A Systematic, Automated Approach for River Segmentation Tested on the Magdalena River (Colombia) and the Baker River (Chile)
This paper proposes a systematic procedure to identify river reaches from a geomorphic point of view. Their identification traditionally relies on a subjective synthesis of multi-dimensional information (e.g., changes of slope, changes of width of valley bottom). We point out that some of the attributes adopted to describe geomorphic characters of a river (in particular sinuosity and confinement) depend on the length of reaches, while these latter are not yet identified; this is a source of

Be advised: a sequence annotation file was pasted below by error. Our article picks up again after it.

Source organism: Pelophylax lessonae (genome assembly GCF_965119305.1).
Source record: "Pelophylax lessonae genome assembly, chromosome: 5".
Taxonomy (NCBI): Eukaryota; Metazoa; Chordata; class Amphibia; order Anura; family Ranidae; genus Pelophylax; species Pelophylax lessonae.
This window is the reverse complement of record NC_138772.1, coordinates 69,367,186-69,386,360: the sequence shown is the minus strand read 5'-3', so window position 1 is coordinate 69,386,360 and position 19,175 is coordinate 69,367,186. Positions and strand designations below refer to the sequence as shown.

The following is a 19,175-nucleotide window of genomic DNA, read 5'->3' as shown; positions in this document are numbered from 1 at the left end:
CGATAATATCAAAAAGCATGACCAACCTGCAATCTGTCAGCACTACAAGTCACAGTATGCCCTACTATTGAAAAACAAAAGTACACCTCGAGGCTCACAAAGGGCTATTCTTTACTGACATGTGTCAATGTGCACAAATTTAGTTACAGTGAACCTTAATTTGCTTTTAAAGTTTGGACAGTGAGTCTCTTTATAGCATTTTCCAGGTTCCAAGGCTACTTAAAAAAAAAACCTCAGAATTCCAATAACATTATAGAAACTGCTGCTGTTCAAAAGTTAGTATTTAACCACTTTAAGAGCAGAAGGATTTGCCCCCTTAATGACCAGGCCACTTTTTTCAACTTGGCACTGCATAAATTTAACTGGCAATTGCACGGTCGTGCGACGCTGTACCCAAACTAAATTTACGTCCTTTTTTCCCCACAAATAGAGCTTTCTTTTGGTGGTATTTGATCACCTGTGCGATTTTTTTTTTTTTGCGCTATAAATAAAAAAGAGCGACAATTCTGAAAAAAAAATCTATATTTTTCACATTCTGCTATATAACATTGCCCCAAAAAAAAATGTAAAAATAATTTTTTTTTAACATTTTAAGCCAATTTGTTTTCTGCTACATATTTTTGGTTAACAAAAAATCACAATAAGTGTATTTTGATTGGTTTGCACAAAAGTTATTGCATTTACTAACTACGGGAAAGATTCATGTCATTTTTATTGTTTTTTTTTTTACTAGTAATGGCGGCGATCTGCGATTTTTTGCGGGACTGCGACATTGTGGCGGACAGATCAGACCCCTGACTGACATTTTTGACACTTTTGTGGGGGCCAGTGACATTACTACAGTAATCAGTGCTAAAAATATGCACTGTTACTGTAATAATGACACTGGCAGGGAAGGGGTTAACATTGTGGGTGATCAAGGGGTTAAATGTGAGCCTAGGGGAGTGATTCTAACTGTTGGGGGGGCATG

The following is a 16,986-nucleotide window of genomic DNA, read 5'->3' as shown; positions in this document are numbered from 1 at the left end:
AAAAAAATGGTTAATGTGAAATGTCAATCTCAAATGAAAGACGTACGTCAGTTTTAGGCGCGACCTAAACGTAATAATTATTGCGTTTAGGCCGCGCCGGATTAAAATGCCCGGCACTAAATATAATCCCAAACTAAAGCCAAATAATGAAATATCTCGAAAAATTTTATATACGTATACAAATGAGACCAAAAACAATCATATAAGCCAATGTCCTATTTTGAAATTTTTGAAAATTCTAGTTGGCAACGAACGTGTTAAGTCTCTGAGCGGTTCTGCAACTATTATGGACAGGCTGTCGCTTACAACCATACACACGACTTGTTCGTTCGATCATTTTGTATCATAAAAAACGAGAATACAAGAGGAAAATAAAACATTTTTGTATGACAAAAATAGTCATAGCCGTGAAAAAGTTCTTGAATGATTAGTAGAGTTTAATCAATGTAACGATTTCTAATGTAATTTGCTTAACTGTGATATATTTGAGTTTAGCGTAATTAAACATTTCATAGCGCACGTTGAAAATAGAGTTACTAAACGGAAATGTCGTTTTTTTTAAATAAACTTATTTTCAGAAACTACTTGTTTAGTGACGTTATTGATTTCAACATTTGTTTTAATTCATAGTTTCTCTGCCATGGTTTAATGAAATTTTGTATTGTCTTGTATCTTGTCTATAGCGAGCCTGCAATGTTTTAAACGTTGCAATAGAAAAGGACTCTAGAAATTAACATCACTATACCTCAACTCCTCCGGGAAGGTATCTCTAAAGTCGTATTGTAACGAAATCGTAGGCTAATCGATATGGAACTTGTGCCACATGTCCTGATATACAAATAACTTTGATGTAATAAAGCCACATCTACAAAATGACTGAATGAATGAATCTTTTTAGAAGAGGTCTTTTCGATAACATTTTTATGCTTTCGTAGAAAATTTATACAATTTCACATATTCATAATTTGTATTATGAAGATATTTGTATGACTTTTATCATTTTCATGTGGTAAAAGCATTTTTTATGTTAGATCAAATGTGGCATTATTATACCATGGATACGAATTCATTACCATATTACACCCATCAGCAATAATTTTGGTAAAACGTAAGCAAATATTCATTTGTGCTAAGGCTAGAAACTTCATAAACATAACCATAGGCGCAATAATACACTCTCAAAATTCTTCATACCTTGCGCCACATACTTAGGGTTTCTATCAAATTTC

... is a source of ambiguity and introduces, at least conceptually, an unpleasant, implicit, iterative procedure. We introduce a new method which avoids this difficulty. Furthermore, it is simple, objective, and explicitly defined, and as such, it is automatable. The method requires to define and determine a set of intensive attributes, i.e., attributes that are independent of the segment length. The reaches are then identified by the intersection of the segmentations induced by such attributes. We applied the proposed procedure in two case studies, the Magdalena River (Colombia) and the Baker River (Chile), and investigated whether the adoption of the traditional approach for the definition of reaches would lead to a different result. We conclude that there would be no detectable differences. As such, the method can be considered an improvement in geomorphic river characterization.